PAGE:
Reserve Rations

The vivres de réserves ("reserve rations") were composed of non-perishable provisions. These were issued in a field package (i.e. paper wrappers or cloth baggies). In 1918, this took the form of a rectangular tin. The most celebrated (and most detested) item was what the soldiers universally nick-named singe ("monkey"). In reality, it was heavily seasoned canned pork (corned beef) but its taste and consistency was so disreputable that soldiers doubted its true origin. Stringy and heavily salted, it was distributed in small round cans. Hardtack was another staple of the reserve rations. Whenever possible, soldiers tried to come up with inventive ways to prepare this rather bland food. See the recipes page for one such method. Added to the traditional provisions was a novelty adopted during the war purely for its caloric value: chocolate. A decision was reached on the 26 October 1914 to issue to each man a daily ration of 30g (1.1oz) of chocolate bars (issued in a small tin) or 15g (.5oz) of cocoa powder. At the end of 1915, chocolate became an integral part of his reserve rations. The type issued was dark, bittersweet chocolate, not the milk chocolate most Americans are used to.

A soldier was only allowed to eat his reserve rations in emergency situations or upon orders. Usually this occured when the daily rations could not be supplied and distributed amongst the men at the front due to operational circumstances (i.e. during an active offensive or a heavy bombardment). Jacques Meyers noted that it was a topic "...of great discussion on the question of knowing what moment precisely one should eat the provisions. The soldier is the greatest casuist." The table below shows the general vivres de réserves and their distribution amounts in 1916:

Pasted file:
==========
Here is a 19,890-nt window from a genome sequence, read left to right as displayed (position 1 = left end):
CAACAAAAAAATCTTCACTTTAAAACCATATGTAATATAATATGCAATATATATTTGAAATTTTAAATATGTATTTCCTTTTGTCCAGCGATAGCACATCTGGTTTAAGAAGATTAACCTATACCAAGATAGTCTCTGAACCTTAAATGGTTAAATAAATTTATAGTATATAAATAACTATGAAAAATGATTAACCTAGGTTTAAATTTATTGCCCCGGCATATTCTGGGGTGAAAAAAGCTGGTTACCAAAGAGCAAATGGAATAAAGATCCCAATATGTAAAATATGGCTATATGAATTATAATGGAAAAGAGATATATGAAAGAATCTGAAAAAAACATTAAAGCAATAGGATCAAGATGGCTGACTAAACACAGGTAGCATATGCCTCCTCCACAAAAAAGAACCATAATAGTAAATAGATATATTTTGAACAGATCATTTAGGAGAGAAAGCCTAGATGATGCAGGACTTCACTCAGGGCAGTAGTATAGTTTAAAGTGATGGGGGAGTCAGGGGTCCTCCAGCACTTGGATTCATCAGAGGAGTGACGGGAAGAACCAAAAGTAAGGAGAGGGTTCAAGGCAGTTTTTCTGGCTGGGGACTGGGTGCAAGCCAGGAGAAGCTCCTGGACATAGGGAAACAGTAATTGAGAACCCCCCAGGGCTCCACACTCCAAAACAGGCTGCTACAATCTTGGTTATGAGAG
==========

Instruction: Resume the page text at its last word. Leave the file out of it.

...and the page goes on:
Reserve Provision(s) Weight [grams/oz] Packaging
Hardtack [10-12 biscuits] 500/17.6 Cloth baggie
Canned preserved [corned] beef or pork 300/10 2 individual cans [300g] or 1 large can [500g] shared by 2 men
Condensed soup/bouillon 50/1.8 Canned or in dehydrated tablets
Roasted coffee [in bars or beans] 36/1.3 Double canvas baggie*
Sugar 80/2.8
Chocolate, in bars [distributed at once in tin] 125/4.4 2 bars in 1 tin [250g]
Tobacco [usually distributed in packets of 40 or 100g/ 1.4 or 3.5oz] 20/.7 Paper packet of 100g
Brandy or rum 2 oz "Topette" or flask carried by N.C.O.